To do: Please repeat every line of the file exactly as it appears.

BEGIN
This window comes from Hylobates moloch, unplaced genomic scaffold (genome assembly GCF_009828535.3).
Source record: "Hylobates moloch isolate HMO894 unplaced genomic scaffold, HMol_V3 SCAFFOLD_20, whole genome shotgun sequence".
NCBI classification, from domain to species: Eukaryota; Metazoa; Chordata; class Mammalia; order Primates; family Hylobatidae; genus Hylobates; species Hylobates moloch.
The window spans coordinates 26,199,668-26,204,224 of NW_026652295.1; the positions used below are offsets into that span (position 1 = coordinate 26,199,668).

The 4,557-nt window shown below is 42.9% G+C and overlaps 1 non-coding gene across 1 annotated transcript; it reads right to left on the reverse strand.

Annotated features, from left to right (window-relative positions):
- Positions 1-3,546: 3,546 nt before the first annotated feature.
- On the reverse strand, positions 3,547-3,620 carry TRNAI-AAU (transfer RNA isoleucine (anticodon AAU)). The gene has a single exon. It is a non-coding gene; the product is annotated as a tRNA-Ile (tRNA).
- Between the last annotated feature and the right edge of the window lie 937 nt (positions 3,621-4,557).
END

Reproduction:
This window comes from Hylobates moloch, unplaced genomic scaffold (genome assembly GCF_009828535.3).
Source record: "Hylobates moloch isolate HMO894 unplaced genomic scaffold, HMol_V3 SCAFFOLD_20, whole genome shotgun sequence".
NCBI classification, from domain to species: Eukaryota; Metazoa; Chordata; class Mammalia; order Primates; family Hylobatidae; genus Hylobates; species Hylobates moloch.
The window spans coordinates 26,199,668-26,204,224 of NW_026652295.1; the positions used below are offsets into that span (position 1 = coordinate 26,199,668).

The 4,557-nt window shown below is 42.9% G+C and overlaps 1 non-coding gene across 1 annotated transcript; it reads right to left on the reverse strand.

Annotated features, from left to right (window-relative positions):
- Positions 1-3,546: 3,546 nt before the first annotated feature.
- On the reverse strand, positions 3,547-3,620 carry TRNAI-AAU (transfer RNA isoleucine (anticodon AAU)). The gene has a single exon. It is a non-coding gene; the product is annotated as a tRNA-Ile (tRNA).
- Between the last annotated feature and the right edge of the window lie 937 nt (positions 3,621-4,557).